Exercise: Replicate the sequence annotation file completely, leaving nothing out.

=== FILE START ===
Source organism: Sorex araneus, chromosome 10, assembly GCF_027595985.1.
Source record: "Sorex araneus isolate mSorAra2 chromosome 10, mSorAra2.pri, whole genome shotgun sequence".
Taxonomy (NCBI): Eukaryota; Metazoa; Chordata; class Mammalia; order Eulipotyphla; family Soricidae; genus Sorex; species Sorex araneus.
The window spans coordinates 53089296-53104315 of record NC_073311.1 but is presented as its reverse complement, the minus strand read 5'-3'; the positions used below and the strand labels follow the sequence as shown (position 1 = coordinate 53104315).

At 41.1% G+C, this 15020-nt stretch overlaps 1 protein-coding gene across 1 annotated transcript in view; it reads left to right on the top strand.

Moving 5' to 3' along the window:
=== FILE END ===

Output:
Source organism: Sorex araneus, chromosome 10, assembly GCF_027595985.1.
Source record: "Sorex araneus isolate mSorAra2 chromosome 10, mSorAra2.pri, whole genome shotgun sequence".
Taxonomy (NCBI): Eukaryota; Metazoa; Chordata; class Mammalia; order Eulipotyphla; family Soricidae; genus Sorex; species Sorex araneus.
The window spans coordinates 53089296-53104315 of record NC_073311.1 but is presented as its reverse complement, the minus strand read 5'-3'; the positions used below and the strand labels follow the sequence as shown (position 1 = coordinate 53104315).

At 41.1% G+C, this 15020-nt stretch overlaps 1 protein-coding gene across 1 annotated transcript in view; it reads left to right on the top strand.

Moving 5' to 3' along the window: